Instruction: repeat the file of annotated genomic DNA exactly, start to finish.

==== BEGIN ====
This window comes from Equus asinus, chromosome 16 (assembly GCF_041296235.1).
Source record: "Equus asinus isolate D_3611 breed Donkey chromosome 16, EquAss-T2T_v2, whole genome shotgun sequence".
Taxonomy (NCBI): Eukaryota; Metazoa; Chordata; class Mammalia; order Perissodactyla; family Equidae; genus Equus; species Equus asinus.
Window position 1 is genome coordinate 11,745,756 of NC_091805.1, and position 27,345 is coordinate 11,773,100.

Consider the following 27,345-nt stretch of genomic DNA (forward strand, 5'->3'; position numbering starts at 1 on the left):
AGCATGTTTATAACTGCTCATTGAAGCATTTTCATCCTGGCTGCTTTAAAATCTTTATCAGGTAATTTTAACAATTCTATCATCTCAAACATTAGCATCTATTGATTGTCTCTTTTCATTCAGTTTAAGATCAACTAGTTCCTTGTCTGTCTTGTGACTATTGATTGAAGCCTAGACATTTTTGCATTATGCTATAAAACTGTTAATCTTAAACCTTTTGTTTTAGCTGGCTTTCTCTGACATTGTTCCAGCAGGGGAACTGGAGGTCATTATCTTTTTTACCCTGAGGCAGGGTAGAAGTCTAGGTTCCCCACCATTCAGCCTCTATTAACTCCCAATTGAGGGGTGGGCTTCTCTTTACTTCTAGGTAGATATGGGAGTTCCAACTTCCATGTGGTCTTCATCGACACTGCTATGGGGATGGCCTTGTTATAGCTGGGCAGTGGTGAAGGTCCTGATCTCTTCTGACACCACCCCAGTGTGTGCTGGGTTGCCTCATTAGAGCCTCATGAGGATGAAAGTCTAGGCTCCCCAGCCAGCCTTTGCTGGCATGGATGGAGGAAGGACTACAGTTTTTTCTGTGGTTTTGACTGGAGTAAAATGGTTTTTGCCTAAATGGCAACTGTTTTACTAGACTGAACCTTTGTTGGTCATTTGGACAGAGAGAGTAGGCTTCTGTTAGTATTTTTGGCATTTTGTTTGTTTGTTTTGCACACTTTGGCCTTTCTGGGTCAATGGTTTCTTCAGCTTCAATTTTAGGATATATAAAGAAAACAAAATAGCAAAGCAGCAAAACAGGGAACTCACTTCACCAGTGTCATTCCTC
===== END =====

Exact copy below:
This window comes from Equus asinus, chromosome 16 (assembly GCF_041296235.1).
Source record: "Equus asinus isolate D_3611 breed Donkey chromosome 16, EquAss-T2T_v2, whole genome shotgun sequence".
Taxonomy (NCBI): Eukaryota; Metazoa; Chordata; class Mammalia; order Perissodactyla; family Equidae; genus Equus; species Equus asinus.
Window position 1 is genome coordinate 11,745,756 of NC_091805.1, and position 27,345 is coordinate 11,773,100.

Consider the following 27,345-nt stretch of genomic DNA (forward strand, 5'->3'; position numbering starts at 1 on the left):
AGCATGTTTATAACTGCTCATTGAAGCATTTTCATCCTGGCTGCTTTAAAATCTTTATCAGGTAATTTTAACAATTCTATCATCTCAAACATTAGCATCTATTGATTGTCTCTTTTCATTCAGTTTAAGATCAACTAGTTCCTTGTCTGTCTTGTGACTATTGATTGAAGCCTAGACATTTTTGCATTATGCTATAAAACTGTTAATCTTAAACCTTTTGTTTTAGCTGGCTTTCTCTGACATTGTTCCAGCAGGGGAACTGGAGGTCATTATCTTTTTTACCCTGAGGCAGGGTAGAAGTCTAGGTTCCCCACCATTCAGCCTCTATTAACTCCCAATTGAGGGGTGGGCTTCTCTTTACTTCTAGGTAGATATGGGAGTTCCAACTTCCATGTGGTCTTCATCGACACTGCTATGGGGATGGCCTTGTTATAGCTGGGCAGTGGTGAAGGTCCTGATCTCTTCTGACACCACCCCAGTGTGTGCTGGGTTGCCTCATTAGAGCCTCATGAGGATGAAAGTCTAGGCTCCCCAGCCAGCCTTTGCTGGCATGGATGGAGGAAGGACTACAGTTTTTTCTGTGGTTTTGACTGGAGTAAAATGGTTTTTGCCTAAATGGCAACTGTTTTACTAGACTGAACCTTTGTTGGTCATTTGGACAGAGAGAGTAGGCTTCTGTTAGTATTTTTGGCATTTTGTTTGTTTGTTTTGCACACTTTGGCCTTTCTGGGTCAATGGTTTCTTCAGCTTCAATTTTAGGATATATAAAGAAAACAAAATAGCAAAGCAGCAAAACAGGGAACTCACTTCACCAGTGTCATTCCTC